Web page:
Towing Regulations In The UK
Having decided that towing is for you, it’s important to understand the laws and technical considerations that affect trailers, towing vehicles, towbars and towing. Of course, before fitting a towbar, check whether your towing vehicle can safely tow your chosen trailer or caravan. And whether your driving licence covers your planned towing. For a start, consider the following:
- Your vehicle’s towing capacity. As we’ll see below, current trends in electric and hybrid vehicles have a bearing on what you can tow – or even, whether you can tow at all!
- The weight of your trailer – to ensure it’s within your vehicle’s allowable towing weight.
- Trailer nose weight (see ‘Choosing the right towbar’ below).
- Does your UK driver’s licence cover you for towing? – UK law differs for licences issued before and after 1 January 1997. If you passed before 1997 you’re usually allowed to drive a vehicle and trailer combination up to 8,250kg maximum authorised mass (MAM). After 1997, you’re now allowed to tow trailers up to 3,500kg MAM. If in any doubt, contact DVLA for advice. And don’t worry if you need to tow heavier trailers: you can upgrade your licence by taking a Driver and Vehicle Standards Agency (DVSA) car and trailer driving test.
Can You Tow With A Hybrid Or Electric Car?
With 2030 now set as the date for sales of new petrol and diesel cars to end, hybrid and electric cars are growing in popularity on UK roads. Inevitably, drivers will still want to fit towbars and tow box trailers, horseboxes and caravans.
Unfortunately, most electric cars can’t currently tow and some can’t even be fitted with a towbar! This is primarily because most electric car manufacturers simply aren’t getting type approval for their vehicles. Typically, this is because of electric vehicles’ weight, the characteristics of their regenerative braking systems and the cars’ range.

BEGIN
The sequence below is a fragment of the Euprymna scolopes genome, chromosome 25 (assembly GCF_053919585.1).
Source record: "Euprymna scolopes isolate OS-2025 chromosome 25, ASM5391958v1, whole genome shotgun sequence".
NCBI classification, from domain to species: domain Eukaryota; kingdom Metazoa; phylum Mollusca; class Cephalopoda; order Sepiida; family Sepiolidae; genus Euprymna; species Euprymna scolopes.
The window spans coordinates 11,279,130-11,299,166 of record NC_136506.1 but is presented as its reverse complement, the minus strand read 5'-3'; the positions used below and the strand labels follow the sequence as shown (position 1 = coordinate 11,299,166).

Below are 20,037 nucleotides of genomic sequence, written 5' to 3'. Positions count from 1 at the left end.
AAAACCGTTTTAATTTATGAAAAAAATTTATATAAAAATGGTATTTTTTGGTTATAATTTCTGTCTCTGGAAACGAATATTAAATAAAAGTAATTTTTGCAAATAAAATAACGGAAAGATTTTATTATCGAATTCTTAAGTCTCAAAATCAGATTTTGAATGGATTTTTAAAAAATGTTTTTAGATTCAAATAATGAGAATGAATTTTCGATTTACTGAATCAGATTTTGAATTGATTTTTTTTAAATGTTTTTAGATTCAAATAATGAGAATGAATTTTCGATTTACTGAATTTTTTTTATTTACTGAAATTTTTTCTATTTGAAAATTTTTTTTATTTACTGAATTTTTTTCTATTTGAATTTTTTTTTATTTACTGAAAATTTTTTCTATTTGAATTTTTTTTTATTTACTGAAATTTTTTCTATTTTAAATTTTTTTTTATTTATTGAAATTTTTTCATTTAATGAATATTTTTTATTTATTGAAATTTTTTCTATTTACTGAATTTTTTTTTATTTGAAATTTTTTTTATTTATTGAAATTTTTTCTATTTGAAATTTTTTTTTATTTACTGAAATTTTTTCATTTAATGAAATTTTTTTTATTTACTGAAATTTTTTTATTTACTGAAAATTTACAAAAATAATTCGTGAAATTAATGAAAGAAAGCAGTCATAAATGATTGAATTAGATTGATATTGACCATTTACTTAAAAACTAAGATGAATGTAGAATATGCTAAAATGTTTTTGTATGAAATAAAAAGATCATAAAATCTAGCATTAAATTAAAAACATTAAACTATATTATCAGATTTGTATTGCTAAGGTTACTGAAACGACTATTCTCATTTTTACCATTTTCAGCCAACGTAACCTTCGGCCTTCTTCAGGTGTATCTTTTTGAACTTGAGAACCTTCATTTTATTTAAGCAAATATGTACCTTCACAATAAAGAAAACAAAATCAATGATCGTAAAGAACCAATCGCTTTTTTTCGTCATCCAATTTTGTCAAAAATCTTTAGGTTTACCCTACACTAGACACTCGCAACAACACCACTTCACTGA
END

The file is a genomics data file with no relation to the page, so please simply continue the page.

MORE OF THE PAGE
There are exceptions – including Tesla’s Model X – but not many. In practice, it’s hybrid cars, including a few plug-in hybrids (PHEVs) such as Volvo’s XC60 Recharge T8 or Land Rover’s Defender P400e, that look set to be towing’s new darlings.
PHEVs may include the most powerful hybrids, but there’s more choice (and lower prices) among non-plug-in hybrids. For many people’s towing, including larger caravans or even horseboxes, non-plug-in hybrids (including cars like the Toyota RAV4 or Honda CR-V Hybrid) fitted with suitable towbars, are ideal.
To quote Driving Electric: ‘According to the Caravan & Motorhome Club, hybrid cars are currently the best choice for those looking for an alternative-fuel vehicle to tow a caravan with.’
Choosing The Right Towbar
So you’re up for towing and already picturing the joys of using a trailer or caravan touring. Whether it’s a petrol, diesel, hybrid or electric vehicle, you’ve matched your car and trailer. Now it’s time to choose and fit a suitable towbar. As well as basic choices between swan-neck and bolt-on ball towbars, you need to consider things such as the following:
- Correct tow ball and coupling device height.
- Horizontal towbar clearance.
- Nose weight – the maximum weight pushing down on your towbar with a trailer attached (ideally, not more than 7% of the trailer’s loaded weight).